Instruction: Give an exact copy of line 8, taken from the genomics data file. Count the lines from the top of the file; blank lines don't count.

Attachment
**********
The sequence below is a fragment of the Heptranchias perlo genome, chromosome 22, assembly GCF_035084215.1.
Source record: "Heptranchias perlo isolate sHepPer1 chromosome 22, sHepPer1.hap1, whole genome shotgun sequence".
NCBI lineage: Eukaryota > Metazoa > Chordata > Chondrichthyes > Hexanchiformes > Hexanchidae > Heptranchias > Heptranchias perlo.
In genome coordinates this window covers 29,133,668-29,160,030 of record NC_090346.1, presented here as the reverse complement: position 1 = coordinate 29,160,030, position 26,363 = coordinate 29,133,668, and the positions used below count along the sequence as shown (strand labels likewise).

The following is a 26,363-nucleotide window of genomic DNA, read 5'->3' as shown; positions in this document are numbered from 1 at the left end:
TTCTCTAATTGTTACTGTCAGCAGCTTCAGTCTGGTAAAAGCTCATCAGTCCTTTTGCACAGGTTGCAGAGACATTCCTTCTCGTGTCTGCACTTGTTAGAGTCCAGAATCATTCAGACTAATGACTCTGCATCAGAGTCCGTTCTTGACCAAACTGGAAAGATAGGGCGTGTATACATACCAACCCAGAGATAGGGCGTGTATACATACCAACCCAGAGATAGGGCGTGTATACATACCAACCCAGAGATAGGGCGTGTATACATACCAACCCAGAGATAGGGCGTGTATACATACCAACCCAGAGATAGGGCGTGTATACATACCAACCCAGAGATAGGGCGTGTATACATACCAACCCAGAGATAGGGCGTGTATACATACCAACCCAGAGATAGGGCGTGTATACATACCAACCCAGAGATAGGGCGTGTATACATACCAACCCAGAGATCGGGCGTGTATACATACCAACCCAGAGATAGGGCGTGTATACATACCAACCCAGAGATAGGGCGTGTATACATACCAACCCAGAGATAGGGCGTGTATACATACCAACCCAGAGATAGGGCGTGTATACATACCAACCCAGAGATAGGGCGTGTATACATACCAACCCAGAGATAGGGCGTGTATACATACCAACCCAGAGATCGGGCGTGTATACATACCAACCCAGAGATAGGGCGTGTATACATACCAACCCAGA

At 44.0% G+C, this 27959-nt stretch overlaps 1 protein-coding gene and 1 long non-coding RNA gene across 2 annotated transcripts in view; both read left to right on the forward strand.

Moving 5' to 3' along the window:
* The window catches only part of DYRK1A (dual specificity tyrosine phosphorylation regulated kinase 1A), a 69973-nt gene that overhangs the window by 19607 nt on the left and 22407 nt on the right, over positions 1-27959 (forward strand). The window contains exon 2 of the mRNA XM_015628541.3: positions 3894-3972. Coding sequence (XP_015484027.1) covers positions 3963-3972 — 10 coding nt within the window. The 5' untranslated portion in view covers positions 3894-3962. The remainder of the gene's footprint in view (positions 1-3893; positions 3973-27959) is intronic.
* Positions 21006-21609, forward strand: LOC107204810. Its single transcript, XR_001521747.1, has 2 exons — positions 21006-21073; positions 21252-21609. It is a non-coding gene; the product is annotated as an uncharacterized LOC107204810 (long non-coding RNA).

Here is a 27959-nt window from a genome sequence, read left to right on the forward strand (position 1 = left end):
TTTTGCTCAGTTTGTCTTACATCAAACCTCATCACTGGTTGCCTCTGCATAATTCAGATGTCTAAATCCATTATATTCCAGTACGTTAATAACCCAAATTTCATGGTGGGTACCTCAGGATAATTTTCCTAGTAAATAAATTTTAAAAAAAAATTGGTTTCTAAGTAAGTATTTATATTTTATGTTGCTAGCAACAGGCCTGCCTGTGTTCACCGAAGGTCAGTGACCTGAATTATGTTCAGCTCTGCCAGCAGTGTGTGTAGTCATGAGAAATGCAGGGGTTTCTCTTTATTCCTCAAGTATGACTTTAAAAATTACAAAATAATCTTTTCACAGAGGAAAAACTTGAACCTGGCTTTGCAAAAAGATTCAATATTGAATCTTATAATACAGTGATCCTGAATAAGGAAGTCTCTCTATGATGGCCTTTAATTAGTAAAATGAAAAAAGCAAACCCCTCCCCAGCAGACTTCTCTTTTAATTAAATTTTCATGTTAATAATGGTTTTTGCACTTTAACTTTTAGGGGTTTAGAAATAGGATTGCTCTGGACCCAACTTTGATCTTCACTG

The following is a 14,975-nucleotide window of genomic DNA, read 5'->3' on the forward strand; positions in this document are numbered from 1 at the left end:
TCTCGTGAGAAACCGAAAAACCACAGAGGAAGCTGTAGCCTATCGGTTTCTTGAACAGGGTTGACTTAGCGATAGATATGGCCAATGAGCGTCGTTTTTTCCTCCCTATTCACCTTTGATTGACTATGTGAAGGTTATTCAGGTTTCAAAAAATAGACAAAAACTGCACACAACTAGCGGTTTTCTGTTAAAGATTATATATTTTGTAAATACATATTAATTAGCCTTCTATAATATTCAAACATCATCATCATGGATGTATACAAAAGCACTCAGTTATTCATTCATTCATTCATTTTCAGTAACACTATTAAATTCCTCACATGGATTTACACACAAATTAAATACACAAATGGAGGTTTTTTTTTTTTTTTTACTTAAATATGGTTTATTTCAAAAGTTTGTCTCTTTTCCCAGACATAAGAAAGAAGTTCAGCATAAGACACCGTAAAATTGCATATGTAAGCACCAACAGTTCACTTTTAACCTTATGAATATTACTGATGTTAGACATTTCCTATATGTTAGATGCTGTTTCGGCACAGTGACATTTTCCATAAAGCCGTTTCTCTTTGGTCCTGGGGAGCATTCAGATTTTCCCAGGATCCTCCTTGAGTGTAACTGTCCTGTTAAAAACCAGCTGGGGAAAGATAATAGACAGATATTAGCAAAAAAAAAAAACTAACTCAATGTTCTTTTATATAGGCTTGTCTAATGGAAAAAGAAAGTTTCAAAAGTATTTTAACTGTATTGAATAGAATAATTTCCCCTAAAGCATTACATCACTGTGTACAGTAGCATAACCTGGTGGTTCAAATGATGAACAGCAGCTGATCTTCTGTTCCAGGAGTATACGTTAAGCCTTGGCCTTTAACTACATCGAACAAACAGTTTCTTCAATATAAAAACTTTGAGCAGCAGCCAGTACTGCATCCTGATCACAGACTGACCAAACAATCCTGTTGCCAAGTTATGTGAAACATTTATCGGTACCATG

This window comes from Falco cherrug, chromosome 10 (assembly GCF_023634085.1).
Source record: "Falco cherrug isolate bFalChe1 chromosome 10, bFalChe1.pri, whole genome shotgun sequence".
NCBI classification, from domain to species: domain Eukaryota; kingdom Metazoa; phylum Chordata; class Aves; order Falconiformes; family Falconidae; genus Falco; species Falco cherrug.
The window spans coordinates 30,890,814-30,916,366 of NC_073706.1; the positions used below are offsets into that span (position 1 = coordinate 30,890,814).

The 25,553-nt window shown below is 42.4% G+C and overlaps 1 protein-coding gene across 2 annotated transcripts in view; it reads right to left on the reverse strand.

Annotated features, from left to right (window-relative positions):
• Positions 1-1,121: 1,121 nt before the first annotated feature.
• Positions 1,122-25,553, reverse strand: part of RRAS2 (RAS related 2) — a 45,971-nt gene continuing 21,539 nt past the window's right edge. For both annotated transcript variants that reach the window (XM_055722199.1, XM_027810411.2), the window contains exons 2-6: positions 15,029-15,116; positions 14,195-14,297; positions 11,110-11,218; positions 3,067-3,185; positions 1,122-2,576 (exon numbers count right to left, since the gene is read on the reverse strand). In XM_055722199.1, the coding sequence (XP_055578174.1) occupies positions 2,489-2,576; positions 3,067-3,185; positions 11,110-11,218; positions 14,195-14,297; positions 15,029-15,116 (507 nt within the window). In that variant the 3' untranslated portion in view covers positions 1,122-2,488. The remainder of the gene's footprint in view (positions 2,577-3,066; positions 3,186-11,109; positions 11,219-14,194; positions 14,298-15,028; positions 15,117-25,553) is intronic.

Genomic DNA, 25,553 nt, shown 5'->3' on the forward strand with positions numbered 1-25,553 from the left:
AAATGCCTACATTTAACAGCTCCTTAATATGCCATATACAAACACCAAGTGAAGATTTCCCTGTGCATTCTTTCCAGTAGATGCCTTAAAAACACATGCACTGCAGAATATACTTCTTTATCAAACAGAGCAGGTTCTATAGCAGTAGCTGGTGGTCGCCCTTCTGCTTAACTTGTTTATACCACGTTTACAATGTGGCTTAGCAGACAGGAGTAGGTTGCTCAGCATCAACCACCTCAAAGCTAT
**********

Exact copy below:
Moving 5' to 3' along the window: